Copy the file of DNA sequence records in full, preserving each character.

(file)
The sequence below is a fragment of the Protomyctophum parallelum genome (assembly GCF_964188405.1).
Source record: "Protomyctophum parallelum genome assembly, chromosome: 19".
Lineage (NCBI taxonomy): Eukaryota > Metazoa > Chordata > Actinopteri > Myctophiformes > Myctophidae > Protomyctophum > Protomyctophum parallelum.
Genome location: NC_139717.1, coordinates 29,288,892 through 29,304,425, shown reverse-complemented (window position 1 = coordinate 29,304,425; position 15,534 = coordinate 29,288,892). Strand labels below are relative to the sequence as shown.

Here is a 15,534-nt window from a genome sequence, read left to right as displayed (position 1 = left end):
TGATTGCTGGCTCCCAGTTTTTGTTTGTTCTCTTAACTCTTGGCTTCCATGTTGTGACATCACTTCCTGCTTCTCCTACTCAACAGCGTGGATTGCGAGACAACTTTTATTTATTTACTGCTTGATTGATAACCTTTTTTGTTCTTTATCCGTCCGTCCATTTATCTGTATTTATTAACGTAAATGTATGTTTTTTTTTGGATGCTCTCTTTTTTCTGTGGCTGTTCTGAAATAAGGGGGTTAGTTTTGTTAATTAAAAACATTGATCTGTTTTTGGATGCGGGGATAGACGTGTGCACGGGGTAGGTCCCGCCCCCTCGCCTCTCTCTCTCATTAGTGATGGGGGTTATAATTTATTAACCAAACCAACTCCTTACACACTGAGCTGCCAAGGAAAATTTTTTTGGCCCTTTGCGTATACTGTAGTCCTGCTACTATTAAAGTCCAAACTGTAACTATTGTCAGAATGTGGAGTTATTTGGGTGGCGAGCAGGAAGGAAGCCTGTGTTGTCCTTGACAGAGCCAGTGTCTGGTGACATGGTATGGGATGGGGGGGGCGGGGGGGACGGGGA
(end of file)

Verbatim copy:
The sequence below is a fragment of the Protomyctophum parallelum genome (assembly GCF_964188405.1).
Source record: "Protomyctophum parallelum genome assembly, chromosome: 19".
Lineage (NCBI taxonomy): Eukaryota > Metazoa > Chordata > Actinopteri > Myctophiformes > Myctophidae > Protomyctophum > Protomyctophum parallelum.
Genome location: NC_139717.1, coordinates 29,288,892 through 29,304,425, shown reverse-complemented (window position 1 = coordinate 29,304,425; position 15,534 = coordinate 29,288,892). Strand labels below are relative to the sequence as shown.

Here is a 15,534-nt window from a genome sequence, read left to right as displayed (position 1 = left end):
TGATTGCTGGCTCCCAGTTTTTGTTTGTTCTCTTAACTCTTGGCTTCCATGTTGTGACATCACTTCCTGCTTCTCCTACTCAACAGCGTGGATTGCGAGACAACTTTTATTTATTTACTGCTTGATTGATAACCTTTTTTGTTCTTTATCCGTCCGTCCATTTATCTGTATTTATTAACGTAAATGTATGTTTTTTTTTGGATGCTCTCTTTTTTCTGTGGCTGTTCTGAAATAAGGGGGTTAGTTTTGTTAATTAAAAACATTGATCTGTTTTTGGATGCGGGGATAGACGTGTGCACGGGGTAGGTCCCGCCCCCTCGCCTCTCTCTCTCATTAGTGATGGGGGTTATAATTTATTAACCAAACCAACTCCTTACACACTGAGCTGCCAAGGAAAATTTTTTTGGCCCTTTGCGTATACTGTAGTCCTGCTACTATTAAAGTCCAAACTGTAACTATTGTCAGAATGTGGAGTTATTTGGGTGGCGAGCAGGAAGGAAGCCTGTGTTGTCCTTGACAGAGCCAGTGTCTGGTGACATGGTATGGGATGGGGGGGGCGGGGGGGACGGGGA